Convergence to equilibrium
Factors influencing decisions    What is a market? Demand Supply Equilibrium Excess demand   Excess supply   Shifts of demand  Shifts of supply Convergence to equilibrium  Economicstutor..com.au

Copyright © All rights reserved. Site administered by CPAP and content provided by Romeo Salla    

Email: admin@economicstutor.com.au     romeosalla@economicstutor.com.au


 Course notes quick navigation

1 Introductory concepts 2  Market mechanism  3 Elasticities  4 Market structures 5  Market failures  6  Macro economic activity/eco growth  7 Inflation 8  Employment & unemployment  9  External Stability  10  Income distribution 11.Factors affecting economy  12  Fiscal/Budgetary policy  13  Monetary Policy   14 Aggregate Supply Policies  15 The Policy Mix

Next page Previous page


You should notice that shifts of the demand or supply curves push markets into disequilibrium that is either characterised by an excess demand (shortages) or an excess supply (surpluses).  It is this imbalance between the demand and supply that creates pressure for prices to converge towards equilibrium.  Overall, markets at any time will either be in a state of equilibrium or disequilibrium.  Any market in disequilibrium will have been caused by a shift to the left or right of the demand or supply curves (loosely speaking, increases or decreases of demand or supply).  The effects on markets can be summarised in the  four separate demand and supply diagrams.  


In each case, the market starts in equilibrium, with price at P1.  Then the market is disturbed by a change (or shift)  in demand  or supply which results in the existing price (P1) being either too low or too high.  The market is no longer in equilibrium as a price that is too high reflects an excess supply (i.e. a surplus) and a price that is too low reflects an excess demand (i.e. a shortage).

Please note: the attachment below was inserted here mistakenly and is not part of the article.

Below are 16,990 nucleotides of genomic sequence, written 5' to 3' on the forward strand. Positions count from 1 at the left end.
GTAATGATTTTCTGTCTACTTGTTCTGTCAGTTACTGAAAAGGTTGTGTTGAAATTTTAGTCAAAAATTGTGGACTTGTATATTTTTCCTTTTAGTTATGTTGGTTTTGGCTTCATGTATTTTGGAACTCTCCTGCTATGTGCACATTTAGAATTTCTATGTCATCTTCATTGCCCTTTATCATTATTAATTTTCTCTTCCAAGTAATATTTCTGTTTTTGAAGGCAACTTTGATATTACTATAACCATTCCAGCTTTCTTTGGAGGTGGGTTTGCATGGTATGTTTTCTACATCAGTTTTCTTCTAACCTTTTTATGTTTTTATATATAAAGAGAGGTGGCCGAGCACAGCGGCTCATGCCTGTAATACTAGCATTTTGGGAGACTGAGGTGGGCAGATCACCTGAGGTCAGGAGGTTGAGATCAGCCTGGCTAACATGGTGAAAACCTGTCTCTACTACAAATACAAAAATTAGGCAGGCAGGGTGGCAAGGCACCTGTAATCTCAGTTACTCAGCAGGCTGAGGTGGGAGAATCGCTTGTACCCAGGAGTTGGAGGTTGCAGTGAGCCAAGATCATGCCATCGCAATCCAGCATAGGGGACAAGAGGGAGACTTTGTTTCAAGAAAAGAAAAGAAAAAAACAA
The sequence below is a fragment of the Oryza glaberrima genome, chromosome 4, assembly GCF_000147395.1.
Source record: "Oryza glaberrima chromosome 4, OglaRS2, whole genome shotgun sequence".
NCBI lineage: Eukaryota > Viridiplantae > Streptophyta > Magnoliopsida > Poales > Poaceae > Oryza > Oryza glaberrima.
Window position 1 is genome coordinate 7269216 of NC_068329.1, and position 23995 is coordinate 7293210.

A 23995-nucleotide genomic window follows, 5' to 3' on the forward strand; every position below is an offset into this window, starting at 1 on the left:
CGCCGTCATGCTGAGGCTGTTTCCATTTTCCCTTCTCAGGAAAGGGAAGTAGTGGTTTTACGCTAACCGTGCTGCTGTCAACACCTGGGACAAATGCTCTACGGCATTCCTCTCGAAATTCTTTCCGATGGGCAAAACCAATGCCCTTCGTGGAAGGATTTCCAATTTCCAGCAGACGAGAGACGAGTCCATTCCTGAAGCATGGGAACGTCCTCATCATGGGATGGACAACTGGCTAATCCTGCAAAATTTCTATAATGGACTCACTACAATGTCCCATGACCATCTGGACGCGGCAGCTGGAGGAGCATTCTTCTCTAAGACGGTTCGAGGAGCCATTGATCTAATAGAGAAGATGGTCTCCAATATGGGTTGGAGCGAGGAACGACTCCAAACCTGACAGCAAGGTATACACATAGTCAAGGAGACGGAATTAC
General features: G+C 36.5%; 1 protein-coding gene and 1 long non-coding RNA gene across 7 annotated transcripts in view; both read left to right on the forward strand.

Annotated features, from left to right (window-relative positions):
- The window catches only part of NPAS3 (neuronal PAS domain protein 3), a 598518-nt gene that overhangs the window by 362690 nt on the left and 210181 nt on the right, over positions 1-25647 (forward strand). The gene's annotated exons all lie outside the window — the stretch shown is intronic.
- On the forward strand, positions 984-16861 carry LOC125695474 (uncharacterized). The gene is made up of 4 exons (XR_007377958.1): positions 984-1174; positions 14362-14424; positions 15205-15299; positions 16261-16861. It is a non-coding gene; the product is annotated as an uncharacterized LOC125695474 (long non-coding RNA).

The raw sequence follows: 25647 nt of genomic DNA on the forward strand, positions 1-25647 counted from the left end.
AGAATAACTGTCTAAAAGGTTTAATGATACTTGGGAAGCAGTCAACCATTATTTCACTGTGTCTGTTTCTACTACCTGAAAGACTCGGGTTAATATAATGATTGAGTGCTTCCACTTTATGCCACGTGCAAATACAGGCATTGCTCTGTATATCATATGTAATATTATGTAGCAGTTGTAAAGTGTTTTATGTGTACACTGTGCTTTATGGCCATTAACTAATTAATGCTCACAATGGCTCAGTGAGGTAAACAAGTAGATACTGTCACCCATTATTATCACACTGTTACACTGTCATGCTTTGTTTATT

When an excess supply develops (e.g. because of an increase in supply or a decrease in demand) normal market forces will force the price downwards.  The lower price results in more demand by consumers as they are enticed by a cheaper product (an expansion of demand along the demand curve) and less supply as producers are deterred by lower prices and profits (a contraction along the supply curve).  This expansion of demand and contraction of supply will continue to occur until the excess supply is eliminated and the price eventually rests at its new lower equilibrium price of P2.


Similarly, when an excess demand develops (e.g. because of a decrease in supply or an increase in demand) normal market forces will force the price upwards. The higher price results in less demand by consumers as they are deterred by a more expensive product (a contraction of demand along the demand curve) and more supply as producers are encouraged by higher prices and profits (an expansion along the supply curve).  This expansion of supply and contraction of demand will continue to occur until the excess demand is eliminated and the price eventually rests at its new higher equilibrium price of P2.

Test yourself